U.S. Oil Price Hits $40 For First Time Since 1990
The price of oil hit $40 a barrel for the first time in over 13 years on fears of terrorist strikes in the Middle East and U.S. gasoline shortages, traders said, in a report on May 7 on CNBC TV.
The price of light sweet crude for delivery in June spiked up to the symbolic $40 threshold briefly just minutes after the opening of trading, but failed to sustain the move. The last time prices were so high was in October 1990 after Iraqi troops rolled into Kuwait. The contract later stood at $39.54, up 17 cents from the previous close.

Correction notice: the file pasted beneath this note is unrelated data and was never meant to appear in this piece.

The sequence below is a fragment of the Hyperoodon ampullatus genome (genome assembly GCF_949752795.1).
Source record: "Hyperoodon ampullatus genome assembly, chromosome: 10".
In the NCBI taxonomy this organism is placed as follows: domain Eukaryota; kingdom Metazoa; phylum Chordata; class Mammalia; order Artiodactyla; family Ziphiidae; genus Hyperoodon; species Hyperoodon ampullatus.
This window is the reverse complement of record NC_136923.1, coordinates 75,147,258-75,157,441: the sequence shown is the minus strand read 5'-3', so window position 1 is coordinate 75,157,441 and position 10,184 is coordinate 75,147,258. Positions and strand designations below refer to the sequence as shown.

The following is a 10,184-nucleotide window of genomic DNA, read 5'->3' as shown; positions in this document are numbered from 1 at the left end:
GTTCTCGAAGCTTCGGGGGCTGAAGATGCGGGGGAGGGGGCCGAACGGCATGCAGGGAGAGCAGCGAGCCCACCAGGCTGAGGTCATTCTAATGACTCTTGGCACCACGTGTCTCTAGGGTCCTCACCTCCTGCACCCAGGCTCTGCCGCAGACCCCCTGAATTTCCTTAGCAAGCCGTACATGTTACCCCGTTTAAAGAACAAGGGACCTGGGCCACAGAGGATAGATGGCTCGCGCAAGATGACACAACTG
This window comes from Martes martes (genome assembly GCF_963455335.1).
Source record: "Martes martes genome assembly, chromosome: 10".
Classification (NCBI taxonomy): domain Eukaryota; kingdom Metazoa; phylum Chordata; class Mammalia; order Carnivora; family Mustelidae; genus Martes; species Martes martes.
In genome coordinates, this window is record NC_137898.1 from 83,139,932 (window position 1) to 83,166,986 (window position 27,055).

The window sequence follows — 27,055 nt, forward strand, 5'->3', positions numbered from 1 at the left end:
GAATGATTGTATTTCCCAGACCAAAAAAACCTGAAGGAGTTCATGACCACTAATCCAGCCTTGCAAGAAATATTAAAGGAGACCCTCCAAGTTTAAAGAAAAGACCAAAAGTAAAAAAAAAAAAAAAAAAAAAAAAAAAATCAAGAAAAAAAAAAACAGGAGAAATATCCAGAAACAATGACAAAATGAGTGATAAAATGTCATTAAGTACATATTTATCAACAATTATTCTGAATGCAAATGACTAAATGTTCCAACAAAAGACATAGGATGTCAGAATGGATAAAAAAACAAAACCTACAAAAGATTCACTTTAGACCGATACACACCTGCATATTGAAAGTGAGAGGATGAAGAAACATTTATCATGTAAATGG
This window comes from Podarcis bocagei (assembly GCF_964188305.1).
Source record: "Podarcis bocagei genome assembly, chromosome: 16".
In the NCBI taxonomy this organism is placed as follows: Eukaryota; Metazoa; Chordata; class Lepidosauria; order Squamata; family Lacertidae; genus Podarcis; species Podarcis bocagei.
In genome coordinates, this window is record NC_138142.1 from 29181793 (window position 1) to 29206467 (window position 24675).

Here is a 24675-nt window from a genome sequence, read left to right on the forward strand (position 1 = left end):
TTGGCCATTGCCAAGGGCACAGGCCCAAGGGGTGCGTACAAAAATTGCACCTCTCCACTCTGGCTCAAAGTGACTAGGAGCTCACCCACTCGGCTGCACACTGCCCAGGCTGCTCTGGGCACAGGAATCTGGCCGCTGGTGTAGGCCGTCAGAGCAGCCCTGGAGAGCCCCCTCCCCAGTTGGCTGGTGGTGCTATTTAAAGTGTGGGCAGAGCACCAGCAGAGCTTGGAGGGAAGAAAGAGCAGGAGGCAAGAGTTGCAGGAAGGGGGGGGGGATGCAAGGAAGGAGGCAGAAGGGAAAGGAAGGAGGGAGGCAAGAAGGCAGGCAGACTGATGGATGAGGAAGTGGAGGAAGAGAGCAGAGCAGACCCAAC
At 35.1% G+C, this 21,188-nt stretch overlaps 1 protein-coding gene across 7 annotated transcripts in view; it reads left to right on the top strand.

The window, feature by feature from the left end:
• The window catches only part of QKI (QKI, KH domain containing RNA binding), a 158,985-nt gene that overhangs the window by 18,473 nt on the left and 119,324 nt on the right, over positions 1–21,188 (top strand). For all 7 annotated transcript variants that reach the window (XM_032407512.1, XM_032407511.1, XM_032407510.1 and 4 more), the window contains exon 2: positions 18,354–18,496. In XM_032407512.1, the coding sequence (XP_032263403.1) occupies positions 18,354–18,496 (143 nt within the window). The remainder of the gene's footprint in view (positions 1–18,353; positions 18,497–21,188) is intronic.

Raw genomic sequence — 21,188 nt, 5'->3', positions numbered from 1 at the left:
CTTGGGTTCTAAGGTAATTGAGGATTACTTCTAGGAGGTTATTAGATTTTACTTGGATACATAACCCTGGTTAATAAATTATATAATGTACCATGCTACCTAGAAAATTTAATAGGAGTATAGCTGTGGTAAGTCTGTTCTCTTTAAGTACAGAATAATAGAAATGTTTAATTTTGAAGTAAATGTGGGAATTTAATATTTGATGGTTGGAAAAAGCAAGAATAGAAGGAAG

Crude prices were also being infected by a feverish gasoline market, with fuel stocks low ahead of the so-called "summer driving season" in the United States when motorists flock to the roads, analysts said.
Economists warned that surging oil prices were darkening an otherwise optimistic outlook for the U.S. engine of global economic growth. "The high energy prices we're seeing today are unwelcome and they're unhelpful," U.S. Treasury Secretary John Snow said. "We've leaned strongly against any actions on the part of OPEC to restrict supply, to reduce output, to reduce the quotas," he told CNBC television.
However, OPEC president Purnomo Yusgiantoro of Indonesia said earlier this week members of the cartel were exceeding their production ceiling by 1.5 million barrels a day.